The next day, Cindy Campbell (Anna Faris), meets up with her boyfriend Bobby Prinze (Jon Abrahams) and her friends, Brenda Meeks (Regina Hall), Ray Wilkins (Shawn Wayans), Greg Phillipe (Lochlyn Munro), and Buffy Gilmore (Shannon Elizabeth). Various news teams – including hack reporter Gail Hailstorm (Cheri Oteri) – converge on the school in the wake of Drew’s brutal death. Gail hooks up with Buffy’s mentally disabled brother Doofy (Dave Sheridan), hoping to milk the facts out of him. One day, while Cindy is in class, someone mysteriously leaves a note saying I KNOW WHAT YOU DID LAST HALLOWEEN. Cindy then realizes that Drew’s murder occurred exactly one year after she and her friends accidentally killed a man during a wild car ride (but the man is shown only to be unconscious and tries to tell them before being knocked out again). Unwilling to face incarceration, the next day a series of increasingly bizarre events take place. Various members of the group receive threatening notes from Ghostface and are rapidly dispatched, but most remain steadfastly oblivious to the rising body count. The killer then attacks Cindy in her house. She tries to call the police but the killer escapes. Bobby arrives at her house but Ghostface (before he left) drops the knife and gloves which leads Cindy to thinking that Bobby is the killer the police arrest him (though he is let out the next day). Greg is killed by Ghostface in plain view. Buffy tries to get help, but Buffy is at a beauty pageant and her talent was acting so they thought the cries were part of her act. Buffy, high on the success brought by the murder, becomes Ghostface’s next victim. During the murder, Buffy thinks it’s a game, so she does every cliche done by a white female in a horror film. Ghostface decapitates her (even though her head keeps talking afterwards). Later, Ghostface sticks his penis through Ray’s head, seemingly killing him. Ghostface then attempts to dispose of Brenda during a showing of Shakespeare in Love, but the moviegoers, fed up with Brenda’s constant loud interruptions during the movie, kill her before Ghostface can.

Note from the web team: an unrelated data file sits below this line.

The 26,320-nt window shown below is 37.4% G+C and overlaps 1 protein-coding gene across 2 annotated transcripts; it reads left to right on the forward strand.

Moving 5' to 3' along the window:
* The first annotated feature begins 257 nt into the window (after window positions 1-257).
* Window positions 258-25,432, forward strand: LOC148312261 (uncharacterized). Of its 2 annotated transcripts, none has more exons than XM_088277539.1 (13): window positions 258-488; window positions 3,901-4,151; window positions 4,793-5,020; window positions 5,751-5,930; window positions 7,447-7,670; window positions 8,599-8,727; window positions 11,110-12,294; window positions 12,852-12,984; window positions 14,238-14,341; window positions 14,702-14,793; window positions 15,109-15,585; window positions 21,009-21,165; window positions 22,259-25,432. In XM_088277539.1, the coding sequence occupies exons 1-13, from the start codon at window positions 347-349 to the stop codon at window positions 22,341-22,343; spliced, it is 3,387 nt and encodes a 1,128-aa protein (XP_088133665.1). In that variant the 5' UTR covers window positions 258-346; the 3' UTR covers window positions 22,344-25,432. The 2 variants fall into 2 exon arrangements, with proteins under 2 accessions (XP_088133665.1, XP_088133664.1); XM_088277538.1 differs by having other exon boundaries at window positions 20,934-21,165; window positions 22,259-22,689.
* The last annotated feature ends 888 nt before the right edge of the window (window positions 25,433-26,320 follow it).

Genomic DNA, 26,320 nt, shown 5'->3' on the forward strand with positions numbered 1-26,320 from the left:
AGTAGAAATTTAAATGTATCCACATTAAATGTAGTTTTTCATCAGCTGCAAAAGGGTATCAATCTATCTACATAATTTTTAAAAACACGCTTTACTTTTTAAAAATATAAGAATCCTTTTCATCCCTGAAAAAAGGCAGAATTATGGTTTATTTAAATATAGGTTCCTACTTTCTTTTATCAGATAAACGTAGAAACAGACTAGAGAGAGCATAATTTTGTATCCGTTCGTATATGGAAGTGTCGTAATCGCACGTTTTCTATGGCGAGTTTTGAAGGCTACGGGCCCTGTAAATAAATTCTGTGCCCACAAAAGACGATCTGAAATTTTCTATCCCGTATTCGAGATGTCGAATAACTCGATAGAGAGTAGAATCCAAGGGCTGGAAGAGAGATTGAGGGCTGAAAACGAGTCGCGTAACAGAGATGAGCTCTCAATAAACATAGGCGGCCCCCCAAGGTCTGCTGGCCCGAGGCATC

Cindy throws a house party, hoping for safety in numbers. During the party, Bobby and Cindy go up stairs and have sex, no longer making Cindy a virgin. Ghostface unexpectedly appears and stabs Bobby, before disappearing quickly. Cindy gets a gun from a drawer near the entrance, Bobby follows and she tends to his wounds. Shorty (Marlon Wayans), Brenda’s stoner brother, comes up from the basement and informs them that the killer has murdered everybody in the house. Bobby takes the gun and shoots Shorty, revealing that his wound was an elaborate ruse. Ray then arrives on the scene – whereupon Bobby reveals to Cindy that he is now a homosexual, and so is Ray, but Ray immediately denies it confirming that he is straight. They announce their plan to kill her father and frame her sister. Bobby says he did it because Cindy never had sex with him and Bobby gleefully points out that even though their plan lacks sense it doesn’t matter, since horror movies are not noted for their logic, they also say that are just copying the killer and are not the actual killers (“We’re copying a killer that already exists.”). Ray and Bobby also came up with a plan to make themselves look like heroes by giving each other stab wounds to indicate they fought her. But, Ray stabs Bobby repeatedly and nearly kills him revealing Ray’s motive was because his favorite show The Wayans Bros. had been cancelled.